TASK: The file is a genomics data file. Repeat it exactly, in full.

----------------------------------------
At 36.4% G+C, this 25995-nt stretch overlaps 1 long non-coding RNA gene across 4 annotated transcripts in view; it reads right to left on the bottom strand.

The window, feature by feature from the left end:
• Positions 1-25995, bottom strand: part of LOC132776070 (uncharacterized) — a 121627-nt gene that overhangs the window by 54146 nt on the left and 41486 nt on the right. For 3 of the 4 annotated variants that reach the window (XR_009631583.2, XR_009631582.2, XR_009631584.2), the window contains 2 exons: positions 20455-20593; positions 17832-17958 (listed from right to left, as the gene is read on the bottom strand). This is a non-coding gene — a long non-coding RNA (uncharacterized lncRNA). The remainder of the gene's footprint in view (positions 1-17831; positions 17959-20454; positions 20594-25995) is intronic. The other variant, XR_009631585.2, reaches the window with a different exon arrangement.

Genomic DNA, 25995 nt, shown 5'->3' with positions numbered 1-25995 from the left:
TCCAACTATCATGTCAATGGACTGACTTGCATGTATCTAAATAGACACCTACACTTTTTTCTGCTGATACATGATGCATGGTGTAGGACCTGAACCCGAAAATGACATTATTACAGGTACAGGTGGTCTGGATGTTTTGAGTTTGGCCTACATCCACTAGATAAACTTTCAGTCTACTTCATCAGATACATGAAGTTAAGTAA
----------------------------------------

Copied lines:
At 36.4% G+C, this 25995-nt stretch overlaps 1 long non-coding RNA gene across 4 annotated transcripts in view; it reads right to left on the bottom strand.

The window, feature by feature from the left end:
• Positions 1-25995, bottom strand: part of LOC132776070 (uncharacterized) — a 121627-nt gene that overhangs the window by 54146 nt on the left and 41486 nt on the right. For 3 of the 4 annotated variants that reach the window (XR_009631583.2, XR_009631582.2, XR_009631584.2), the window contains 2 exons: positions 20455-20593; positions 17832-17958 (listed from right to left, as the gene is read on the bottom strand). This is a non-coding gene — a long non-coding RNA (uncharacterized lncRNA). The remainder of the gene's footprint in view (positions 1-17831; positions 17959-20454; positions 20594-25995) is intronic. The other variant, XR_009631585.2, reaches the window with a different exon arrangement.

Genomic DNA, 25995 nt, shown 5'->3' with positions numbered 1-25995 from the left:
TCCAACTATCATGTCAATGGACTGACTTGCATGTATCTAAATAGACACCTACACTTTTTTCTGCTGATACATGATGCATGGTGTAGGACCTGAACCCGAAAATGACATTATTACAGGTACAGGTGGTCTGGATGTTTTGAGTTTGGCCTACATCCACTAGATAAACTTTCAGTCTACTTCATCAGATACATGAAGTTAAGTAA